Tuesday, September 30


Nobel literature head: US too insular to compete
STOCKHOLM, Sweden (AP) - Bad news for American writers hoping for a Nobel Prize next week: the top member of the award jury believes the United States is too insular and ignorant to compete with Europe when it comes to great writing.

Counters the head of the U.S. National Book Foundation: "Put him in touch with me, and I'll send him a reading list."

As the Swedish Academy enters final deliberations for this year's award, permanent secretary Horace Engdahl said it's no coincidence that most winners are European.

"Of course there is powerful literature in all big cultures, but you can't get away from the fact that Europe still is the center of the literary world ... not the United States," he told The Associated Press in an exclusive interview Tuesday.

He said the 16-member award jury has not selected this year's winner, and dropped no hints about who was on the short list. Americans Philip Roth and Joyce Carol Oates usually figure in speculation, but Engdahl wouldn't comment on any names.
In other news, Sarah Palin either doesn't read or is ashamed of what she reads. But in all seriousness Vast Variety of Sources has long been one of my favorite news weeklies. It's hard to pinpoint what I like about it so much but I really do enjoy how it's sources are so vast and varied!


In recent days I have read a couple of negative reviews of Philip Roth's new novel, Indignation. This disappointed me because I've been excited to read it. It's been described as a return to the Roth's old days, a move away from the geriatric set, back to the world of Portnoy, or something close to it (read: excessive masturbation). This is the kind of Roth I enjoy most. Perhaps it's not his best writing but it's his most fun. I wanted to see if the bulk of reviews had been equally cool towards Indignation as those I had read. I went to Metacritic, whereupon landing on the Books page I was met with the following notice: "Metacritic's regular coverage of Books has concluded with the final Harry Potter installment." That's exactly how I felt: "Books has concluded with the final Harry Potter installment." Over. Done. Nothing more to say on the subject.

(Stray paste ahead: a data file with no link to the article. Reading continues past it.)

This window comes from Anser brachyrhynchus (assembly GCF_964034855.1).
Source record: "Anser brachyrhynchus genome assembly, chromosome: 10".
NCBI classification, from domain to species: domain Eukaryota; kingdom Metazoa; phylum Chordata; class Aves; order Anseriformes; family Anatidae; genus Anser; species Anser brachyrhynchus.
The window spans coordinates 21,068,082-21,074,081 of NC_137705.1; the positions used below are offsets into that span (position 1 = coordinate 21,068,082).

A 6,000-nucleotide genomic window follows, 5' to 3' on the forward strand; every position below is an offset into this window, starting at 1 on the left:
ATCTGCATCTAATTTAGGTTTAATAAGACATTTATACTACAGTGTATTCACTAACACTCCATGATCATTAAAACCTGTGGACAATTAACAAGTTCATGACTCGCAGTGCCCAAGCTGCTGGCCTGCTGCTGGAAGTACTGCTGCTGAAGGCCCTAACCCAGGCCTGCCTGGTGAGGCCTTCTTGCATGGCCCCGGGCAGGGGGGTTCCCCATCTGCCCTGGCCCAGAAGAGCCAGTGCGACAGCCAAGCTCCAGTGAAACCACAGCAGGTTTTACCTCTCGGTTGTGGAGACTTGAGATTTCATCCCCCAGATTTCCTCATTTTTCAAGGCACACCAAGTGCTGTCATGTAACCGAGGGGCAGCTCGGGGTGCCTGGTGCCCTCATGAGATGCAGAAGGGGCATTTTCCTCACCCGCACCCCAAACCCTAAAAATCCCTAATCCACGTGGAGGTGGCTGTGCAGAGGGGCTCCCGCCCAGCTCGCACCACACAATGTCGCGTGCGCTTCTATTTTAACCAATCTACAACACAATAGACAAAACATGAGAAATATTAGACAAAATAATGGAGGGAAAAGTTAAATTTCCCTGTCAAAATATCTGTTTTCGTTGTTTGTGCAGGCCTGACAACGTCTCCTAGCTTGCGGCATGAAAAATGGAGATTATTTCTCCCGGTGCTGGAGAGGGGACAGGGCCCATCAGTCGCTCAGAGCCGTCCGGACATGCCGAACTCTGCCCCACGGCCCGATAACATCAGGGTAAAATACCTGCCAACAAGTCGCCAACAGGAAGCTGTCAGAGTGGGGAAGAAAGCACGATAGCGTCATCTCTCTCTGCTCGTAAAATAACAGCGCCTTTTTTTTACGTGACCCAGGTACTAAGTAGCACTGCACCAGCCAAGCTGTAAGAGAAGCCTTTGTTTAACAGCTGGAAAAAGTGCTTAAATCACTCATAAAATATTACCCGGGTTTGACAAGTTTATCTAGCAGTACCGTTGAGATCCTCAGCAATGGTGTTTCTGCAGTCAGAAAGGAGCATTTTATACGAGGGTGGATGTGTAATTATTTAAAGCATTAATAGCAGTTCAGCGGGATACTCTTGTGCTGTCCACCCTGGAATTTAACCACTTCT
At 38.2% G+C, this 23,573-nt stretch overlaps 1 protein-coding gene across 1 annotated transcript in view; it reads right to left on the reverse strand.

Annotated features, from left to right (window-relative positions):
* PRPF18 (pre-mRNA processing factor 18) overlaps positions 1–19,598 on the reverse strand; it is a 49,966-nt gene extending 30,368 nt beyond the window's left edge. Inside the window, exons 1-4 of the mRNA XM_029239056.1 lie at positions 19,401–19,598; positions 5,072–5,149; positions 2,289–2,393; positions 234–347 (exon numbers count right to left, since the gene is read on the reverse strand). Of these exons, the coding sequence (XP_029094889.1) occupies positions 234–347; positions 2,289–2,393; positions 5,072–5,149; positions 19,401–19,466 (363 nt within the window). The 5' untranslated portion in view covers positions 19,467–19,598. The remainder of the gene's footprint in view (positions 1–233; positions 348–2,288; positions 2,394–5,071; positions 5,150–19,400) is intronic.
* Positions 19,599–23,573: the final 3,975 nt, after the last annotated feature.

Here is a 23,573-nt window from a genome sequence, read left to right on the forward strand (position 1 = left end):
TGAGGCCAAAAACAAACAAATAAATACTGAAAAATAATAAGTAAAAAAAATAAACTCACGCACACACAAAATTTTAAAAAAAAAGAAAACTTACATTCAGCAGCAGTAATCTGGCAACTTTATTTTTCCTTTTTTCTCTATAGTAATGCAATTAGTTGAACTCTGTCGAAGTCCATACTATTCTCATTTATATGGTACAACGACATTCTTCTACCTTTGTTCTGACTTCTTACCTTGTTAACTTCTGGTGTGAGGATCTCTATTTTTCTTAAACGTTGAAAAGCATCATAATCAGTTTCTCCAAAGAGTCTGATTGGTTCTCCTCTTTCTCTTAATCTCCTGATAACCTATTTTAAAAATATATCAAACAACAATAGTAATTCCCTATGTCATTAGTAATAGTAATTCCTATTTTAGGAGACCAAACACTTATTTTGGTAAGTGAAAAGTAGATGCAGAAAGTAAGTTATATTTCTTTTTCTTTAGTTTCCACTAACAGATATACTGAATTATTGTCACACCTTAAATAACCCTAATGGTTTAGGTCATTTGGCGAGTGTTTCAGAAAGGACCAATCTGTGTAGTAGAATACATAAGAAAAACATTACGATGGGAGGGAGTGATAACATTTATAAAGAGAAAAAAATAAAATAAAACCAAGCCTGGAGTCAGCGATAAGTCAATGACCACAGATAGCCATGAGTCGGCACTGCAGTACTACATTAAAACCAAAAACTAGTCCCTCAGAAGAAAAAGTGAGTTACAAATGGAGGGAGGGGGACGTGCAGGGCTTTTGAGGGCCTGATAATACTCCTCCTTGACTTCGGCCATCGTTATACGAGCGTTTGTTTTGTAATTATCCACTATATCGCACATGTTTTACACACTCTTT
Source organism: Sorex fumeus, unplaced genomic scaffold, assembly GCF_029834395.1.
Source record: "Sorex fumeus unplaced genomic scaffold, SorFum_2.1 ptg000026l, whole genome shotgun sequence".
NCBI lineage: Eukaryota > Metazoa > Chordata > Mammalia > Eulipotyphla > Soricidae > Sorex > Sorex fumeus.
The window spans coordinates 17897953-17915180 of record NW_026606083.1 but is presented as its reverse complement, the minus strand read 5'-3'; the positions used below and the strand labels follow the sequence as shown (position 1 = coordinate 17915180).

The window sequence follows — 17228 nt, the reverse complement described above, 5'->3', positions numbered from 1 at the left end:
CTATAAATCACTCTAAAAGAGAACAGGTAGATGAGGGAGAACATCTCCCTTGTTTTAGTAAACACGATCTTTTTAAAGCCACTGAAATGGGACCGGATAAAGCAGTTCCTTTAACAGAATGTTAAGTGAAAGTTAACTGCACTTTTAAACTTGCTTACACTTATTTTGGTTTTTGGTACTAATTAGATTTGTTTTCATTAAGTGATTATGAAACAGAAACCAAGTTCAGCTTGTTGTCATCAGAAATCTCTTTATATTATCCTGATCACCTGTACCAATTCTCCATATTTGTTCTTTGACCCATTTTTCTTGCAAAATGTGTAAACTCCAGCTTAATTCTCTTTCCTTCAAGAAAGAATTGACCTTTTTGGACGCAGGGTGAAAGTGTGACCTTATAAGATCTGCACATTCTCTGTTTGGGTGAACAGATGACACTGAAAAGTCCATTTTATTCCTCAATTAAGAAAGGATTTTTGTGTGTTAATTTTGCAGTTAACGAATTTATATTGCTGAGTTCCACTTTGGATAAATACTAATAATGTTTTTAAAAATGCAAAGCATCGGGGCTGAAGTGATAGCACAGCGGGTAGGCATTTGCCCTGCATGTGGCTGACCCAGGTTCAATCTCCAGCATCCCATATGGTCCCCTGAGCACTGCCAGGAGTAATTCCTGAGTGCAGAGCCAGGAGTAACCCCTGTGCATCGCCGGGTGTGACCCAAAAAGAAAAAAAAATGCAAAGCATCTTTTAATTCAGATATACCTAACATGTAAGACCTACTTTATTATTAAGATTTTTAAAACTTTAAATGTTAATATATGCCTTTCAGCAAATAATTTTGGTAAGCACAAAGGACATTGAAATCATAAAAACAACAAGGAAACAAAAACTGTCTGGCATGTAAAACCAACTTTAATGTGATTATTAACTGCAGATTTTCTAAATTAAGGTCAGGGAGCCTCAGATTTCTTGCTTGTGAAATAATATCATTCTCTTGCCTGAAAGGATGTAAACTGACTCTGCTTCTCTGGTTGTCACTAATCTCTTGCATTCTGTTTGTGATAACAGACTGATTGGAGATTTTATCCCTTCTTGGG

Anyway, I visited to The Complete Review and it appears that the two reviews I read were, in fact, the most negative. As with other recent Roth efforts it seems this book is generating a wide spectrum of responses from the critics.

Here is a sampling from the Independent:
So the story rushes heedlessly and humourlessly on. Like a miner who puts up no pit props, there is always a danger of the story collapsing behind him, and it does. (...) The book is a tragedy, but not in the way Roth intended.

Of lists good and less good

Way back in January the Globe and Mail began publishing a list of the 50 greatest books. Their latest is the 38th entry and it's a good one:

The Social Contract (1762) is a masterpiece of one of the most fascinating of writers.

The thought of Jean-Jacques Rousseau (1712-1778) was world-breaking and world-making. His effect on his own age was seismic, and the tremors have never subsided.

To proclaim him the intellectual founder of the modern left is actually to understate his accomplishments.

There was no other thinker in whom so many modern impulses converged, only to emerge transformed, still more modern, more radical, more dangerous and enticing.

For all his vast influence on the 19th century, much in his thought was so farsighted that it came to be appreciated only in the late 20th.

Another list of 50 that I've been keeping tabs on is the Columbia Spectator's 50 States of Literature. After a summer break they recently resumed, offering up their selection for Massachusetts, the Bay State, my home state. Whatever one can say about the selection of Mystic River, it must begin with "eff" and end with "that." A silly choice. No historical perspective. Freaking Alabama gets To Kill a Mockingbird, a certified American classic, and Massachusetts, the birthplace of America, gets genre fiction. What, is The Scarlett Letter too puritanical? Moby-Dick too boring? The Human Stain too brilliant? The Wapshot Chronicle too WASPy? Jerkoffs.

Saturday, September 27

Clash of the literary Titans


Two of the most self-promoting, outspoken, and hated, men in France will go head-to-head next month in a literary "clash of the Titans".

The re-make of Godzilla vs King Kong will pit Michel Houellebecq, dishevelled curmudgeon and best-selling novelist, against Bernard-Henri Levy, dandy philosopher and telegenic human rights activist.

Their joint book, Ennemis Publics, has been the subject of a masterful "advertease" campaign for the past three months. The publishers, Flammarion, let slip in June that they were printing 150,000 copies of a hush-hush, two-handed book. Even before the identity of the writers was known, bookshops placed orders for 100,000 copies, guaranteeing the tome best-selling status in France.

The book, it was rumoured, was to be a dialogue between Houellebecq and the First Lady, Carla Bruni-Sarkozy; or between Houellebecq and the former prime minister, Lionel Jospin; or – most improbably of all – between Houellebecq and his mother, who described him as a petit con (little prick) in a book earlier this year.

It has finally been revealed that the 336-page book, to be published on 8 October, will be an exchange of letters between Houellebecq, 52, and Levy, 60, in which they savage the reputations of French literary and political figures – and occasionally one another.

Friday, September 26